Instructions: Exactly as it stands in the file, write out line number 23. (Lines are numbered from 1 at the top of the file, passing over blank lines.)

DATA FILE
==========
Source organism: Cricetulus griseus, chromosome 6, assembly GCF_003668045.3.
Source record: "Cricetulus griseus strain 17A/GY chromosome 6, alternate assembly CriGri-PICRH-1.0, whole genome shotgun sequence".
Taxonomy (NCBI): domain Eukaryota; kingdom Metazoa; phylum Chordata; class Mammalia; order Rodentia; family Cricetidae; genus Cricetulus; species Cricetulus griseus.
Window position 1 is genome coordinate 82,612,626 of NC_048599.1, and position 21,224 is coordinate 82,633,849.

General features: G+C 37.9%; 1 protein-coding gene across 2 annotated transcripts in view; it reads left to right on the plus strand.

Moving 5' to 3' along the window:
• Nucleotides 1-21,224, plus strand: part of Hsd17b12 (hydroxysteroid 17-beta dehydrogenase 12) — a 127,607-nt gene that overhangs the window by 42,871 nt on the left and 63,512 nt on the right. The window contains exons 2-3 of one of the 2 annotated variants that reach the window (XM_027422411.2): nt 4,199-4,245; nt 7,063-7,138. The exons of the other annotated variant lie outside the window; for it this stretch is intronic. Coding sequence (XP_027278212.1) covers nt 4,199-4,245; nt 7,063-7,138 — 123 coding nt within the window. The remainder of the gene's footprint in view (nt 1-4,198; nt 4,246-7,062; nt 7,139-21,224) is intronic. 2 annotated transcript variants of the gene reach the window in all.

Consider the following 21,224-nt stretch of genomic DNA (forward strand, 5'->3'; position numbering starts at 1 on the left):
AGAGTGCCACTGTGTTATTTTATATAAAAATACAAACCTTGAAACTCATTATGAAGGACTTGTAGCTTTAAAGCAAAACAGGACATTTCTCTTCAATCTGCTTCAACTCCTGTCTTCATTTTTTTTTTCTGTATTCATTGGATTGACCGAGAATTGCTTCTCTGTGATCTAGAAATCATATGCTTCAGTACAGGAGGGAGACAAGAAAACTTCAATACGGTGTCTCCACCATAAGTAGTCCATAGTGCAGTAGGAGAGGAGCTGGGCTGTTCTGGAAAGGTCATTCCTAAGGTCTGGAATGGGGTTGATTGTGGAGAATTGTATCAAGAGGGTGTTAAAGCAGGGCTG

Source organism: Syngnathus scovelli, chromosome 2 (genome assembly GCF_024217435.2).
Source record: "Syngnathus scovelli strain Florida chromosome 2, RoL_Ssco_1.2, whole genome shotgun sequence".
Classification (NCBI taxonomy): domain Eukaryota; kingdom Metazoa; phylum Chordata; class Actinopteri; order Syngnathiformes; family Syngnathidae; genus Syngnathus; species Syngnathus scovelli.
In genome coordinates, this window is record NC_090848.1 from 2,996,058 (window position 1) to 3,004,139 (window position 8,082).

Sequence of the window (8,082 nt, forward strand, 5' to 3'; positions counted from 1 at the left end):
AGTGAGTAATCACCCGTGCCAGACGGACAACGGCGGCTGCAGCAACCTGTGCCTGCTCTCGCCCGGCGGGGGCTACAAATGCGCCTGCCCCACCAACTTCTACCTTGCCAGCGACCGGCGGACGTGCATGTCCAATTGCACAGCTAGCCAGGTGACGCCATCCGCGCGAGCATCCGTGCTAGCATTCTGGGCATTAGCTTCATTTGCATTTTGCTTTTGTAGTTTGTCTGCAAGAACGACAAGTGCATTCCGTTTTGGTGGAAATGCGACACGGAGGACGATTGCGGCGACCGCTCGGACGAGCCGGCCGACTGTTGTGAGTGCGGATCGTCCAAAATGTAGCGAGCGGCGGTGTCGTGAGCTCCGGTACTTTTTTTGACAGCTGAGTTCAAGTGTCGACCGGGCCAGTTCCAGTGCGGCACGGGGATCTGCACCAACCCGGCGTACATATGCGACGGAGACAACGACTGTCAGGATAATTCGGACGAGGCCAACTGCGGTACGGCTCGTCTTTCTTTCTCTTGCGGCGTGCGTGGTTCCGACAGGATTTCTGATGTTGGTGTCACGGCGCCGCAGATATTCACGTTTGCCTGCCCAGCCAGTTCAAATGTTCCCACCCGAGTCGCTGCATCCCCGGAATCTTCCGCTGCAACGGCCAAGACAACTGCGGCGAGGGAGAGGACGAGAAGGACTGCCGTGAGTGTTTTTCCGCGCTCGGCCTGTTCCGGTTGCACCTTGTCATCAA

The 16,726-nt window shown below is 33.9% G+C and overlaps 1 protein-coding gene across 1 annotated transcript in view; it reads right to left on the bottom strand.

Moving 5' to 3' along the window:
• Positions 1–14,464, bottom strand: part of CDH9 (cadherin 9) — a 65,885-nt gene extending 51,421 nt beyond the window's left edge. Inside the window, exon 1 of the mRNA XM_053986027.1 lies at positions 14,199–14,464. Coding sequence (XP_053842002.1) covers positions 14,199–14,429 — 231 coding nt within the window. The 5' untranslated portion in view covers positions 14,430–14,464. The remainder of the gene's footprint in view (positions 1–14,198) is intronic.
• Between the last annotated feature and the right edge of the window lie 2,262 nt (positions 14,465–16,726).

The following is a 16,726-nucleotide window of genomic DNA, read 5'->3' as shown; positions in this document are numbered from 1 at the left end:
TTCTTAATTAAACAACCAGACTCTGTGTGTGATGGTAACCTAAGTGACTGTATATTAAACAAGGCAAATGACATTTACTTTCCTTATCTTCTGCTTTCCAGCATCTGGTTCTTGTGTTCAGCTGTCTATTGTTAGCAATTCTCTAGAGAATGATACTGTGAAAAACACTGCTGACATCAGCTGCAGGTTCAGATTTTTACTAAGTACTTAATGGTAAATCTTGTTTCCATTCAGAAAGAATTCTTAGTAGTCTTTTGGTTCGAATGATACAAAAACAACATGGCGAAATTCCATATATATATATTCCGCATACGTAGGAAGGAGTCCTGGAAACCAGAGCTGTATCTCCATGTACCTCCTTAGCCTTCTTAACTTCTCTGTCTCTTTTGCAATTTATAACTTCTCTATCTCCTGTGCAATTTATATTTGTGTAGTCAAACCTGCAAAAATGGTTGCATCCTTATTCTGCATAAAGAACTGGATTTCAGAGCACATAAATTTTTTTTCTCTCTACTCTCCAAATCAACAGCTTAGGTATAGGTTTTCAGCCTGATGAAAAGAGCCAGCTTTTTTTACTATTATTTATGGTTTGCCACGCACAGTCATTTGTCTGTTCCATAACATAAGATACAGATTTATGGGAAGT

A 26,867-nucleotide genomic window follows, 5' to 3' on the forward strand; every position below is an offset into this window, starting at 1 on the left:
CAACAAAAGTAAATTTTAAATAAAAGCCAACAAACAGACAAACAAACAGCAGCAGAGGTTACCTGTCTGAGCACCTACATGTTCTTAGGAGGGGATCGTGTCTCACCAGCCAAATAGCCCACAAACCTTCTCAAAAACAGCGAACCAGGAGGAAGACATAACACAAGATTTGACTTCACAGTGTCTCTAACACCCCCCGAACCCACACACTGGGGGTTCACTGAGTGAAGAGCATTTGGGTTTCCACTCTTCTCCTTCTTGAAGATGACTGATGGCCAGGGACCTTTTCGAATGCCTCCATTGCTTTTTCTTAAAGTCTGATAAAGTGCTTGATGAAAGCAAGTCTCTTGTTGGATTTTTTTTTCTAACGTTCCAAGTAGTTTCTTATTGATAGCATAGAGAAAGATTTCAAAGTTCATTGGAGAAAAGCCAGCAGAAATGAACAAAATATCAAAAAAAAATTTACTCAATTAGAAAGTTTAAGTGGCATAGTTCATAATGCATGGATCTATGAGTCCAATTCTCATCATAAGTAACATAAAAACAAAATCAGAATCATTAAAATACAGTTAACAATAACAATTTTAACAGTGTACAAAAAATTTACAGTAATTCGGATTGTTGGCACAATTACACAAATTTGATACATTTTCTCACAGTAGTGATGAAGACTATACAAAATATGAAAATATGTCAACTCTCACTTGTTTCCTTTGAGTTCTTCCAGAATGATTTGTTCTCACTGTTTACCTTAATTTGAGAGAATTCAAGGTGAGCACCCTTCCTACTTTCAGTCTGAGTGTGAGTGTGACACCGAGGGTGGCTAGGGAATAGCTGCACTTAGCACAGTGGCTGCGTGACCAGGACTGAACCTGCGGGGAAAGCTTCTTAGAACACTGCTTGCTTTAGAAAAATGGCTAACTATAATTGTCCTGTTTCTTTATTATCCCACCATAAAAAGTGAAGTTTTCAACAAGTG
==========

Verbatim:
CAACAAAAGTAAATTTTAAATAAAAGCCAACAAACAGACAAACAAACAGCAGCAGAGGTTACCTGTCTGAGCACCTACATGTTCTTAGGAGGGGATCGTGTCTCACCAGCCAAATAGCCCACAAACCTTCTCAAAAACAGCGAACCAGGAGGAAGACATAACACAAGATTTGACTTCACAGTGTCTCTAACACCCCCCGAACCCACACACTGGGGGTTCACTGAGTGAAGAGCATTTGGGTTTCCACTCTTCTCCTTCTTGAAGATGACTGATGGCCAGGGACCTTTTCGAATGCCTCCATTGCTTTTTCTTAAAGTCTGATAAAGTGCTTGATGAAAGCAAGTCTCTTGTTGGATTTTTTTTTCTAACGTTCCAAGTAGTTTCTTATTGATAGCATAGAGAAAGATTTCAAAGTTCATTGGAGAAAAGCCAGCAGAAATGAACAAAATATCAAAAAAAAATTTACTCAATTAGAAAGTTTAAGTGGCATAGTTCATAATGCATGGATCTATGAGTCCAATTCTCATCATAAGTAACATAAAAACAAAATCAGAATCATTAAAATACAGTTAACAATAACAATTTTAACAGTGTACAAAAAATTTACAGTAATTCGGATTGTTGGCACAATTACACAAATTTGATACATTTTCTCACAGTAGTGATGAAGACTATACAAAATATGAAAATATGTCAACTCTCACTTGTTTCCTTTGAGTTCTTCCAGAATGATTTGTTCTCACTGTTTACCTTAATTTGAGAGAATTCAAGGTGAGCACCCTTCCTACTTTCAGTCTGAGTGTGAGTGTGACACCGAGGGTGGCTAGGGAATAGCTGCACTTAGCACAGTGGCTGCGTGACCAGGACTGAACCTGCGGGGAAAGCTTCTTAGAACACTGCTTGCTTTAGAAAAATGGCTAACTATAATTGTCCTGTTTCTTTATTATCCCACCATAAAAAGTGAAGTTTTCAACAAGTG